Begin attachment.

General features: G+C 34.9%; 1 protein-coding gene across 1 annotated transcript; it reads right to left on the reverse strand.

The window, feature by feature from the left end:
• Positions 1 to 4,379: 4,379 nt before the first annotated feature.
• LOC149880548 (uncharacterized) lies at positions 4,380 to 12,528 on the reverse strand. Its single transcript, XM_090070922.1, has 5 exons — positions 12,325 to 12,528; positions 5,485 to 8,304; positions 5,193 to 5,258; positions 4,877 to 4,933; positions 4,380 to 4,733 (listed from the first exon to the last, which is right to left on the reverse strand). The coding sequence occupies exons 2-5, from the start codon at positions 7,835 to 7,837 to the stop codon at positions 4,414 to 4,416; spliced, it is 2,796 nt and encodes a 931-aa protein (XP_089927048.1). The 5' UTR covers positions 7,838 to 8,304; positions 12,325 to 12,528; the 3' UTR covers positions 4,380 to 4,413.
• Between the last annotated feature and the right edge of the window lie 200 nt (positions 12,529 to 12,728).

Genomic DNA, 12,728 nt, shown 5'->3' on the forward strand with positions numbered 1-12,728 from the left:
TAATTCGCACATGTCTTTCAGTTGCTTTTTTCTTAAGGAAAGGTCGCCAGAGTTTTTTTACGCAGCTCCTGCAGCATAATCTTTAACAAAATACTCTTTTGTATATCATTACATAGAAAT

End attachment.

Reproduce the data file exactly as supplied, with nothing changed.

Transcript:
General features: G+C 34.9%; 1 protein-coding gene across 1 annotated transcript; it reads right to left on the reverse strand.

The window, feature by feature from the left end:
• Positions 1 to 4,379: 4,379 nt before the first annotated feature.
• LOC149880548 (uncharacterized) lies at positions 4,380 to 12,528 on the reverse strand. Its single transcript, XM_090070922.1, has 5 exons — positions 12,325 to 12,528; positions 5,485 to 8,304; positions 5,193 to 5,258; positions 4,877 to 4,933; positions 4,380 to 4,733 (listed from the first exon to the last, which is right to left on the reverse strand). The coding sequence occupies exons 2-5, from the start codon at positions 7,835 to 7,837 to the stop codon at positions 4,414 to 4,416; spliced, it is 2,796 nt and encodes a 931-aa protein (XP_089927048.1). The 5' UTR covers positions 7,838 to 8,304; positions 12,325 to 12,528; the 3' UTR covers positions 4,380 to 4,413.
• Between the last annotated feature and the right edge of the window lie 200 nt (positions 12,529 to 12,728).

Genomic DNA, 12,728 nt, shown 5'->3' on the forward strand with positions numbered 1-12,728 from the left:
TAATTCGCACATGTCTTTCAGTTGCTTTTTTCTTAAGGAAAGGTCGCCAGAGTTTTTTTACGCAGCTCCTGCAGCATAATCTTTAACAAAATACTCTTTTGTATATCATTACATAGAAAT